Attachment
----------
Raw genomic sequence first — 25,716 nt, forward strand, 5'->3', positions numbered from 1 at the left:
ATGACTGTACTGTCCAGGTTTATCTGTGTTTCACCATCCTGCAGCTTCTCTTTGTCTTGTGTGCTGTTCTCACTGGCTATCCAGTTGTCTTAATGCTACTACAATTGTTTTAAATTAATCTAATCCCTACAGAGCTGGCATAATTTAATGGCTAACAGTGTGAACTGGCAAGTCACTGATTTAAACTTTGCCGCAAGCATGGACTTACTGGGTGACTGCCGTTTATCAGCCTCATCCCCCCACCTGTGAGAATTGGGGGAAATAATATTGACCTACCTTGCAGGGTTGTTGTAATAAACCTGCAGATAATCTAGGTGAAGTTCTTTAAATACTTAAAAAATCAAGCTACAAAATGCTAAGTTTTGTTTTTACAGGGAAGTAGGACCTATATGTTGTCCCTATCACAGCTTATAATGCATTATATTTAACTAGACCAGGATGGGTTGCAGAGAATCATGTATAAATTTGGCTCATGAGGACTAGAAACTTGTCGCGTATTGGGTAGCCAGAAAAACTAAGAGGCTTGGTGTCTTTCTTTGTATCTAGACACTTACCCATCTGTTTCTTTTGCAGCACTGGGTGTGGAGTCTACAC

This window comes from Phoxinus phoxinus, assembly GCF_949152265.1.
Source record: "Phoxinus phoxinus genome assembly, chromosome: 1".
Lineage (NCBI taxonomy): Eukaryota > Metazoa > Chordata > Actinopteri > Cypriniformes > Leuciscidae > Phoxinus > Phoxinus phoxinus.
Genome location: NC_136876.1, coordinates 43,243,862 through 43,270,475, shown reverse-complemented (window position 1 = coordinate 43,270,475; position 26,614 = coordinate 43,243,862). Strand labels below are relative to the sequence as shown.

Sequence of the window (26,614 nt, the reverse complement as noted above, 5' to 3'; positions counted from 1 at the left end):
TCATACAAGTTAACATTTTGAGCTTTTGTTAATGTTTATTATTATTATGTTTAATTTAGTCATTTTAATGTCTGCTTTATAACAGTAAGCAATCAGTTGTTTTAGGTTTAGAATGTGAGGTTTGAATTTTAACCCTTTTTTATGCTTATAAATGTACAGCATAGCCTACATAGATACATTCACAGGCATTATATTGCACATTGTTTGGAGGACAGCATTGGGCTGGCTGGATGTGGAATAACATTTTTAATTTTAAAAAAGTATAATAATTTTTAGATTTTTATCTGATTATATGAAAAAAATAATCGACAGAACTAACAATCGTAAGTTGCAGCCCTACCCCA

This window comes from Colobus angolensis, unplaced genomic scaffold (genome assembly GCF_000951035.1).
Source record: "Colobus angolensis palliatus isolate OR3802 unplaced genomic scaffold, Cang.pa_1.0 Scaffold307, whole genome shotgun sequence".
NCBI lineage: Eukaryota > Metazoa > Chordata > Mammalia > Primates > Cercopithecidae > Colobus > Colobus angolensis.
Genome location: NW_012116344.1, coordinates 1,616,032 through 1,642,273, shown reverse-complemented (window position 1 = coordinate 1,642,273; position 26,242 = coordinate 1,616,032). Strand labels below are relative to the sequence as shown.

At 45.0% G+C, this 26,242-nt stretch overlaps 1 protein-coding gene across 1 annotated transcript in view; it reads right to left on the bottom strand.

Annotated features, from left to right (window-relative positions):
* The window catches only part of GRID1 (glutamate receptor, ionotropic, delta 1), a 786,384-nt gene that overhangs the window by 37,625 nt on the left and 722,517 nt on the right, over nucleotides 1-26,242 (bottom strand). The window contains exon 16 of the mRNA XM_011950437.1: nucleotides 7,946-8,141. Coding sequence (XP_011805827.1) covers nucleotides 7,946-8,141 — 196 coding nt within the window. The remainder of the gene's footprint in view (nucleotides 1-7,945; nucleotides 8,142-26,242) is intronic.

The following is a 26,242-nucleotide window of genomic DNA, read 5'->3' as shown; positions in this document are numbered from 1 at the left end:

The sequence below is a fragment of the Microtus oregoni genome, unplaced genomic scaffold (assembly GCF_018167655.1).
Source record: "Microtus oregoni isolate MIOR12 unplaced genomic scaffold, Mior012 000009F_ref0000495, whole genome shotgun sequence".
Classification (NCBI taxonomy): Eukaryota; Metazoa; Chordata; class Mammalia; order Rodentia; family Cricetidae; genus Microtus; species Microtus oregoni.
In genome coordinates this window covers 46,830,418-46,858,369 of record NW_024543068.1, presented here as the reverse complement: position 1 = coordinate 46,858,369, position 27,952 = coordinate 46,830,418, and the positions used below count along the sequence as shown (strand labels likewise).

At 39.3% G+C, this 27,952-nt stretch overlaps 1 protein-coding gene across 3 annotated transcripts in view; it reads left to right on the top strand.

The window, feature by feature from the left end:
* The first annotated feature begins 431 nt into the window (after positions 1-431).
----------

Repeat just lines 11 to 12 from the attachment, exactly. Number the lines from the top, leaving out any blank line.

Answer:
NCBI lineage: Eukaryota > Metazoa > Chordata > Mammalia > Primates > Cercopithecidae > Colobus > Colobus angolensis.
Genome location: NW_012116344.1, coordinates 1,616,032 through 1,642,273, shown reverse-complemented (window position 1 = coordinate 1,642,273; position 26,242 = coordinate 1,616,032). Strand labels below are relative to the sequence as shown.